Last summer, former President Barack Obama set the mark for Democrats hoping to pass a sweeping liberal agenda in a narrowly controlled Congress. His focus then, playing out now, was on eliminating the filibuster. He began the effort with a deliberately undermining false history. The Senate should eliminate the filibuster, he offered, because it was a “Jim Crow relic,” preventing congress from securing “the God-given rights of every American.”
His comments were, and remain, total nonsense.
Whereas there are no segregationist proposals before the United States Senate, it is unclear how this point is relevant to the filibuster’s current merit at all. In fact, it is unclear how this point is historically appropriate altogether. Arguing that any single tactic was responsible for segregation is historical revisionism. Democrat segregationists used every legislative tool to promote Jim Crow, the filibuster being one among many, and legislative promotion was secondary to the codification and outright promotion enabled by the judiciary.
Are we to invalidate every legislative tool used at any point for an undesirable purpose? This is not a strong argument, it is a strange form of governing cancel culture meant to inspire fervor. Serious people should not take it seriously.
Furthermore, Obama’s now oft-repeated claim is a historical myth. The Senate’s filibuster is almost as old as the chamber itself, and only in trying to fool an ignorant public would it be coupled with Jim Crow. The practice actually dates back to 1805 when the Senate broke from the matching rule book that it had shared with the lower chamber since Congress’ inception. At the urging of then Vice President Aaron Burr, the Senate sought to make a more deliberative chamber and enacted a series of rule changes to do so, the filibuster among them. It is nearly as old as Marbury v Madison, the ruling which established judicial review and is a pillar of the American legal system. Like judicial review, the filibuster may not have been established by the Constitution, but it clearly aligned with founding principles.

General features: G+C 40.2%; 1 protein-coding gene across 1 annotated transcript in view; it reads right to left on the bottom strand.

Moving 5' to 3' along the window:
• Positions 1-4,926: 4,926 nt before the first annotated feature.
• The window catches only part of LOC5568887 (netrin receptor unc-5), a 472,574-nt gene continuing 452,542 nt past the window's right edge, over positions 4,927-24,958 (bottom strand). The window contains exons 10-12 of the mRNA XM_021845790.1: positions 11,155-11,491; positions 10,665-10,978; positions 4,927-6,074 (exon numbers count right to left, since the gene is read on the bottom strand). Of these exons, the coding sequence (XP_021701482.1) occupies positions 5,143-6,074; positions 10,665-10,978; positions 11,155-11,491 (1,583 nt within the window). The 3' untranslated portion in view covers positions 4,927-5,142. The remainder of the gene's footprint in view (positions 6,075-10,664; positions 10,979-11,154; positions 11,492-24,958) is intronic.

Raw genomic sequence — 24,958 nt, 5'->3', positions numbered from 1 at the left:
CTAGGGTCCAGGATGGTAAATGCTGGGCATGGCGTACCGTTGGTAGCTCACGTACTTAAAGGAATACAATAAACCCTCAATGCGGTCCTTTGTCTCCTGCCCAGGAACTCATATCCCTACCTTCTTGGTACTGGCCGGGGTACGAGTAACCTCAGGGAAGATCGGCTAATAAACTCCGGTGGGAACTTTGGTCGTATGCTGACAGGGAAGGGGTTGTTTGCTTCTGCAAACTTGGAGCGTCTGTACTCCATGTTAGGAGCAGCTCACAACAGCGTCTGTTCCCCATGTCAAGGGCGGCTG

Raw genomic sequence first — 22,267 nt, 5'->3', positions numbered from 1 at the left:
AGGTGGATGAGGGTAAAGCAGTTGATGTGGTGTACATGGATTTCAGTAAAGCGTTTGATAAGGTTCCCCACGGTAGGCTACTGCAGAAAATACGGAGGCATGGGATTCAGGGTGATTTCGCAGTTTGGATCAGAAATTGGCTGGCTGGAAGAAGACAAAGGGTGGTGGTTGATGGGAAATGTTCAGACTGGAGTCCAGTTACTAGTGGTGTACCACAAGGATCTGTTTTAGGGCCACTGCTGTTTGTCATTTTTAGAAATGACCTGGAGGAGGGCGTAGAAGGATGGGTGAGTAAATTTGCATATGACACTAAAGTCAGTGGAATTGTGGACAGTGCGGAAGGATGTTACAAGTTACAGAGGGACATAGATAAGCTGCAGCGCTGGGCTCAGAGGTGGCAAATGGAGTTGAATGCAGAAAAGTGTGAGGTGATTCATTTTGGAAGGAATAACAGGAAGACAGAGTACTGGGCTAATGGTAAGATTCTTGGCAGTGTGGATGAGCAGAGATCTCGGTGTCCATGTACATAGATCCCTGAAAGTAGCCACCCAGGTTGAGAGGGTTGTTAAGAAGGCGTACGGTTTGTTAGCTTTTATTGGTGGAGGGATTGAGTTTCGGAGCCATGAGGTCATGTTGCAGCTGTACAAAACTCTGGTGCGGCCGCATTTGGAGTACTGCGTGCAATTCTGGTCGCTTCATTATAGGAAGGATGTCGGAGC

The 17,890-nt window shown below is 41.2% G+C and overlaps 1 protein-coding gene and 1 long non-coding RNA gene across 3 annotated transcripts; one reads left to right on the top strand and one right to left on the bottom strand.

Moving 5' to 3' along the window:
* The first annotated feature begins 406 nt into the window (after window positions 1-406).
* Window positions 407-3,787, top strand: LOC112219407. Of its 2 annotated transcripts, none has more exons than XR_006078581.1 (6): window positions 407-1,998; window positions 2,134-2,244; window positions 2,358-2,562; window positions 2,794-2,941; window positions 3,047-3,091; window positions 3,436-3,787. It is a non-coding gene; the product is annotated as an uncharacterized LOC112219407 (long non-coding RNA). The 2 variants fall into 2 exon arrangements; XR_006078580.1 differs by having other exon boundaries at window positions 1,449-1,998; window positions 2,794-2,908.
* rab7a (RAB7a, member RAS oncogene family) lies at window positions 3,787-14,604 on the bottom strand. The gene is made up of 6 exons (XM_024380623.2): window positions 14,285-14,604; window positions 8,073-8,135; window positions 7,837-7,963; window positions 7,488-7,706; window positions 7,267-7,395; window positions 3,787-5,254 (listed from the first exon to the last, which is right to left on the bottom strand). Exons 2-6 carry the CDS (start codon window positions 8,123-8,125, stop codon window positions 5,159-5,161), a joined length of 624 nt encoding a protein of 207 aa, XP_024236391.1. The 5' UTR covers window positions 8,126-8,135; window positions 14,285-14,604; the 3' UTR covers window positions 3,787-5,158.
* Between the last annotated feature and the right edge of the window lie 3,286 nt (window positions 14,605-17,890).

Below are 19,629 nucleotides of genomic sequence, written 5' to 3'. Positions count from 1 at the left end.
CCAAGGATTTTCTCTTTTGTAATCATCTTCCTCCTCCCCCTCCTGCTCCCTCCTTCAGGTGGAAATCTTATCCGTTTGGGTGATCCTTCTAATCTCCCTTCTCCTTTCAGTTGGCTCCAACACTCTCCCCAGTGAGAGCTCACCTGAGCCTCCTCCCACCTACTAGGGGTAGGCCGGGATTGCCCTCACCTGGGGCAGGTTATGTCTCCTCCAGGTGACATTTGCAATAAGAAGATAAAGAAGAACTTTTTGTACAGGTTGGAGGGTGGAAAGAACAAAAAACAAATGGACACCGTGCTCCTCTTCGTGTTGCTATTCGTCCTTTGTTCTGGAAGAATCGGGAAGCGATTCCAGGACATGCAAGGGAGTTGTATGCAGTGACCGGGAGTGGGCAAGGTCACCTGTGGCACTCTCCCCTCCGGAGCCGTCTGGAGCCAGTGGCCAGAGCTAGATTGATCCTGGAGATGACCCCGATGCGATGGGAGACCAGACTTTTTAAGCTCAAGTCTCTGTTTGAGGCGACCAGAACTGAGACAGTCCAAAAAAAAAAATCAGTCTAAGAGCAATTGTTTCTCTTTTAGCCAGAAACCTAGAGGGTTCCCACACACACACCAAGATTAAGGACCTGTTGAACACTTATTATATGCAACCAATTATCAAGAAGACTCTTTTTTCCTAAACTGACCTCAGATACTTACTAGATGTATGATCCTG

Herein lies the real threat in its removal. From the beginning, the Senate was meant to serve a different, arguably a higher, purpose from the House of Representatives. The upper chamber, Alexander Hamilton wrote, was meant to avoid yielding to “sudden and violent passions” and being seduced by “factious leaders into intemperate and pernicious solutions.” James Madison believed the Senate was to provide equality to the proportionality of the House, the two competing forces of a balanced legislature. The Constitution established that the members had to be older, more experienced, more temperate, hopefully wiser. They would demonstrate that wisdom by avoiding the whims of the day, slowing down, deliberating, building broader consensus, and developing more substantial legislative outcomes.
The filibuster is an essential part of this, preventing the chamber from acting in haste, ensuring that the voices of all states, regardless of political orientation, have a role and a say. Removing it will have an impact far beyond the Capitol. It would alter the Senate’s very essence, making the chamber more partisan, reducing the minority party to useless grandstanding, and further damaging debate for the country. The legislation produced would be weaker, with fewer voices able to have an impact. Maybe most impactful, it will ensure that elections are the only place that policy matters can be decided, undoubtedly making them even more bitter, divisive, and devoid of substance.
A younger Barack Obama made virtually the same argument. Speaking on the Senate floor in 2005, Obama vigorously defended the filibuster. “The American people want less partisanship in this town [Washington DC],” Obama said, “ . . . but if the majority chooses to end the filibuster, if they choose to change the rules and put an end to democratic debate, then the fighting and the bitterness and the gridlock, will only get worse.”
He was right then and he is wrong now.
This tactic by Democrats should be unmasked for the political ploy that it is, but the ramification should they succeed cannot be understated. Eliminating the filibuster doesn’t just alter the U.S. Senate, it alters American politics. The fighting will be more bitter, not less, from Congress to campaigns. The safeguards that have protected the republic from bad ideas will be torn down and our system of government will be subject to the perennial whims of majorities, the embodiment of our founder’s fears. The removal of the filibuster is not progress, it is a descent into madness.
Jordan Harris is the Founder of Pegasus Institute, the largest public policy think-tank in Kentucky